4 out of 4 stars
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Kiran: The Warrior's Daughter by Ellen Stellar is a science fiction story of a young adult named Kiran and her escape from the patriarchal traditions' of her parents. Kiran, unbeknownst to her, is a princess for a planet that lives by archaic rules that women are beneath men and are to be protected. Having been raised on a planet where women are mostly equal men, this comes as a shock to Kiran.
Will Kiran be able to change the standard of how women are seen in this society, or will she conform to her parents’ societal standards? Is the independence her mother raised her with going to hinder her time on her home planet?
Overall, I didn’t have too many issues with the book. It’s a pretty quick read once you get past the first couple of chapters. At first, the chapters seemed to have separate stories that didn’t seem to have any continuity. This could be fixed with a simple “three months later” under the title of the chapter to help the reader realize that the timeline had changed. I also found in the first three or four chapters there seemed to be a formatting issue. The fonts and letter sizing seemed to change a couple of times, but that could have just been my copy. Another issue I had, occurred when Kiran was trying to rid herself of her virginity, we never find out what the guy who she’s supposed to have this amazing connection with the name. It’s bothersome, especially since he makes his way back into the story near the end.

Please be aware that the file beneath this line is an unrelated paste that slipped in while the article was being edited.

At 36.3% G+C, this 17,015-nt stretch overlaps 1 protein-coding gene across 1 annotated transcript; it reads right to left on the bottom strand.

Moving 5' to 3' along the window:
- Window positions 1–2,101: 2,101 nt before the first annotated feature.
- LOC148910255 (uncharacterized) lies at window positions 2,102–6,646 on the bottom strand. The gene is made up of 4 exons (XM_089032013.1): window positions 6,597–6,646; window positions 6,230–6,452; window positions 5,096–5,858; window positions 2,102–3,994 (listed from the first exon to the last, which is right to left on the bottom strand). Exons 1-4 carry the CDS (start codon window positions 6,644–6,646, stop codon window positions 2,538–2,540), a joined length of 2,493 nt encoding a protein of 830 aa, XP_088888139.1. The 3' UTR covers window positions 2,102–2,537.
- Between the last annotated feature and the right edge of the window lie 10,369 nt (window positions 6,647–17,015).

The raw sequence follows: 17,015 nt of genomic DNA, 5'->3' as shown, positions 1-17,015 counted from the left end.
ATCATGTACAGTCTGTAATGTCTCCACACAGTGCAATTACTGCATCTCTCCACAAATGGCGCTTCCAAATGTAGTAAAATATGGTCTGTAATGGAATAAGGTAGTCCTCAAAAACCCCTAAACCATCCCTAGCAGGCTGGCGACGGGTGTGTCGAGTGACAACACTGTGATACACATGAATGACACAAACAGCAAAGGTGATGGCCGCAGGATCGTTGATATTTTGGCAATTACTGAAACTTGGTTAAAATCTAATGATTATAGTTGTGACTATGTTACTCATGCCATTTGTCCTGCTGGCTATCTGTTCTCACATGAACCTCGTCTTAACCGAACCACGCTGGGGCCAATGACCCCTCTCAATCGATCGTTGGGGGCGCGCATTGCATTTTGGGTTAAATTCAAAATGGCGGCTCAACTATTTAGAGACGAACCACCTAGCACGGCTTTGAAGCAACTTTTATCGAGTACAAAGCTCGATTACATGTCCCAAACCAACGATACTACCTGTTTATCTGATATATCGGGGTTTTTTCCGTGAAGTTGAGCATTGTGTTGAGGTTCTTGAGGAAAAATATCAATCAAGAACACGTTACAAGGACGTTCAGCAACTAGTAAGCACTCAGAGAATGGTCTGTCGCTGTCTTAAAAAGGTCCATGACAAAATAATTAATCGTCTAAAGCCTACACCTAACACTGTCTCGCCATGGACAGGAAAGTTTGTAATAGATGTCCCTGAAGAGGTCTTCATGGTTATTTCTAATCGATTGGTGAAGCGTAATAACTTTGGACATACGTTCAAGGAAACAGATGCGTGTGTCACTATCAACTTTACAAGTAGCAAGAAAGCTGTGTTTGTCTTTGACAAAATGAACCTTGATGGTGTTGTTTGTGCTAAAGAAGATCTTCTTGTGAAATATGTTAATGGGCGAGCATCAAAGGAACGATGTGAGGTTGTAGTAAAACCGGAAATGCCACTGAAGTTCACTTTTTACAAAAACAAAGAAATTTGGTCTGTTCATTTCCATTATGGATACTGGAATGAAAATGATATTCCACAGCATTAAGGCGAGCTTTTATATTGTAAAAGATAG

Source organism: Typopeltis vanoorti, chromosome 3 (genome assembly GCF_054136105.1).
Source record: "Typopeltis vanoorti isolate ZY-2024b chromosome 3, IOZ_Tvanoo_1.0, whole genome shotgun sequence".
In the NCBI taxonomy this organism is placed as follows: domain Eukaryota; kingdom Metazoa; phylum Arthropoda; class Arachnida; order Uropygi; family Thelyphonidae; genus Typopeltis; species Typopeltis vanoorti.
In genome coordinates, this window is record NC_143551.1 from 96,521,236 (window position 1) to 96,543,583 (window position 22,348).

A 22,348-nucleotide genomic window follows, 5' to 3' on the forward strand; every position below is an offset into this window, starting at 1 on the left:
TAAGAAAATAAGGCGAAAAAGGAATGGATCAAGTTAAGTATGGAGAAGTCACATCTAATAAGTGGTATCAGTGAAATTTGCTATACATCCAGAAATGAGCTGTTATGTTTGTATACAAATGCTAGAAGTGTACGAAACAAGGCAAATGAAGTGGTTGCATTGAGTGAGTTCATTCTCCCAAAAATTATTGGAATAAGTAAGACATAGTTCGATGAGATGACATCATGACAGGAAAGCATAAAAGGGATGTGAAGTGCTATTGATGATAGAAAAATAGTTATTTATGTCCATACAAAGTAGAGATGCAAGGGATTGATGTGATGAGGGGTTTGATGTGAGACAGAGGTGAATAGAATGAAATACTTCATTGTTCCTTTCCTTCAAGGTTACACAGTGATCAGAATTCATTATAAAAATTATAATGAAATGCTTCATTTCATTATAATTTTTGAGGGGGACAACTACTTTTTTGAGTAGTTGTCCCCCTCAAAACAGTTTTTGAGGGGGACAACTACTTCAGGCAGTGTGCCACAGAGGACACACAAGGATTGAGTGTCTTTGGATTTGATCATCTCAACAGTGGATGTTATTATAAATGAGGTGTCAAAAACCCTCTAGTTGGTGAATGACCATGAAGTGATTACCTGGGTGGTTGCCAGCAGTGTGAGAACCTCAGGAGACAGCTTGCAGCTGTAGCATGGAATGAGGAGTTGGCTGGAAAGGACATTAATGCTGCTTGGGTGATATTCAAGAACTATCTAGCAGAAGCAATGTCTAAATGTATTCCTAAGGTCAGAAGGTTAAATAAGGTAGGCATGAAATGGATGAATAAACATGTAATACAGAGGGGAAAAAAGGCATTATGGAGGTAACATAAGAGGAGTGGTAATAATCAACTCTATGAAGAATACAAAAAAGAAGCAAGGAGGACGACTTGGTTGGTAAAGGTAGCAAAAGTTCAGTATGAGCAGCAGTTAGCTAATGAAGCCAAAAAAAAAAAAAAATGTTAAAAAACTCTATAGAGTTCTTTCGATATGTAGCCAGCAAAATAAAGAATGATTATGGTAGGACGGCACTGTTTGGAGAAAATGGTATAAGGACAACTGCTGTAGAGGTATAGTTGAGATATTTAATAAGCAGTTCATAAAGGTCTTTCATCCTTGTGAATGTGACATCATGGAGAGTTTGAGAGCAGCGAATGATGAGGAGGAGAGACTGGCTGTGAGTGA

I really enjoyed how the author had the book set up (even if there was a continuity issue at first). Each chapter is titled as its own story, which is slightly different from how most authors set up their books. With this it allows the main character to explore different issues that occurred in the span of the story. I think this style of writing allowed the author’s writing to be well thought out. I think that Kiran is super relatable as a character and I can’t wait to see where the author takes her character in the next book in the series.
I highly recommend this book to anyone who’s looking for a decent sci-fi novel or just an interesting story overall. I think it’s better suited for teens or young adults than anyone else. Due to there being little errors and a very readable plot, I rate this 4 out of 4 stars
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